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A Father reading the Bible
SENTIMENT without passion, and suffering without abjection—these, along with a deep religious sense, and with the gifts of a brilliant mind taking the poetical direction through eager sympathy and some genuine vocation, constitute the life of Mrs. Hemans. Whatever may be the deservings of the poems in other respects, they do not fail to convey to the reader a certain impression of beauty, felt to be inherent as much in the personality of the authoress as in her writings : they show as being the outcome of a beautiful life, and in fact they are so. The impression which the reader will us have received from perusing the poems is not only confirmed but intensified when he knows the events of the writer's life.
Felicia Dorothea Browne, born in Duke Street, Liverpool, on the 25th of September 1793, was daughter of a merchant of considerable eminence, a native of Ireland, belonging to a branch of the Sligo family. Her mother, whose maiden name was Wagner, was partly Italian and
i The Memoir of Mrs. Heinans, written by her sister Mrs. Hughes, and prefixed to the edition of the Poems in 7 vols. published by Messrs. Blackwood, is the best authority for the facts of the poet's life. There are also the Memorials by Mr. Chorley in 2 vols., containing a good deal of Mrs. Hemans's correspondence (reproduced to a large extent by Mrs. Hughes), and mostly bearing on her literary career rather than the circumstances of her private life. The former of these accounts is pleasantly written, in a tone of deep affection, and admiration as well, at which the reader will not be disposed to cavıl.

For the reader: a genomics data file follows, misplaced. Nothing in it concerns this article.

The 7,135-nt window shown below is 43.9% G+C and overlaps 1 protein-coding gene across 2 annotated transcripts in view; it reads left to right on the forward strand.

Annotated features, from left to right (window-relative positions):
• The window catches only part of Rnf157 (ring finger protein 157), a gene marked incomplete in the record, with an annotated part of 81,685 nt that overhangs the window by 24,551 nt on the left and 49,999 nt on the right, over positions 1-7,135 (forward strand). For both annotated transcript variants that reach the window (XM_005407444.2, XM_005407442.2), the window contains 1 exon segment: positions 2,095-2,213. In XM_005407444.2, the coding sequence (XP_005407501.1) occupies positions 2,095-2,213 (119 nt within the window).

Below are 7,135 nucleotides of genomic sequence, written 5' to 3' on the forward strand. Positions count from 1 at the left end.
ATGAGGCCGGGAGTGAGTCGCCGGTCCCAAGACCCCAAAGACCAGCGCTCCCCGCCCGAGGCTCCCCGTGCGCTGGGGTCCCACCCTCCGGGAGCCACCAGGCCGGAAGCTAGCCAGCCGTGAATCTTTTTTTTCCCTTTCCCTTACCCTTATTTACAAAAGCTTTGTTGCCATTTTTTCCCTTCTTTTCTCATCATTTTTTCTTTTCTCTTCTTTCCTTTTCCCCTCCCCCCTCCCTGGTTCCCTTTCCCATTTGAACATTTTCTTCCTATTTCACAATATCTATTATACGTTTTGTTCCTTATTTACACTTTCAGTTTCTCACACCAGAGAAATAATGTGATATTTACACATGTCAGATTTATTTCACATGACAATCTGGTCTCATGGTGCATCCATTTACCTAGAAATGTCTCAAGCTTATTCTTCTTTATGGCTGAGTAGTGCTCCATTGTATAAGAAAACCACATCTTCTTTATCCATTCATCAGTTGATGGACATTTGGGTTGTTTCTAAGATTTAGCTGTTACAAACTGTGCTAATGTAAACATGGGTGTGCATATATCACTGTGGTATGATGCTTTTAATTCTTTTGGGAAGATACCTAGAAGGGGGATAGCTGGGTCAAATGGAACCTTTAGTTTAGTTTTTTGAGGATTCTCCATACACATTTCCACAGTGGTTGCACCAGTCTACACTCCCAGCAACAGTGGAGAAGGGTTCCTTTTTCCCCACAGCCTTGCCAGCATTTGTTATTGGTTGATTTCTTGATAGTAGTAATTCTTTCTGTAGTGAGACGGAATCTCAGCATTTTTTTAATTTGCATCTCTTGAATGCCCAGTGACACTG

partly German by extraction, her father having held the post of Consul at Liverpool for the Austrian and Tuscan Governments. The surname Wagner was in reality a corruption from the illustrious Venetian name Veniero, borne ty three Doges, and by the Commander of the fleet of the Republic at the great battle of Lepanto. Felicia was the fifth child in a family of seven, of whom one died in infancy; she was distinguished, almost from her cradle, by extreme beauty and precocious talents. “The full glow of that radiant beauty which was destined to fade so early” is one of the expressions used by the poetess's sister in describing the former at the age of fifteen. This reference to
early fading” appears to be intended to apply rather to the death of Mrs. Hemans when only in her forty-second year, and to the ravages of disease in the few years preceding, than to any loss of comeliness in mature womanhood. An engraved portrait of her by the American artist William E. West, one of three which he painted in 1827, shows us that Mrs. Hemans, at the age of thirty-four, was eminently pleasing and good-looking, with an air of amiability and sprightly gentleness, and of confiding candour which, while none the less perfectly womanly, might almost be termed childlike in its limpid depth. The features are correct and harmonious; the eyes ull; and the contour amply and elegantly rounded. In height she was neither tall nor short. A sufficient wealth of naturally clustering hair, golden in early youth, but by this time of a rich auburn, shades the capacious but not over-developed forehead, and the lightlypencilled eyebrows. The bust and form have the fullness of a mature period of life; and it would appear that Mrs. Hemans was somewhat short-necked and high-shouldered, partly detracting from delicacy of proportion, and of general aspect or impression on the eye. We would rather judge of her by this portrait (which her sister pronounces a good likeness) than by another engraved in Mr. Chorley's Memorials. This latter was executed in Dublin in 1831 by a young artist named Edward Robinson. It makes Mrs.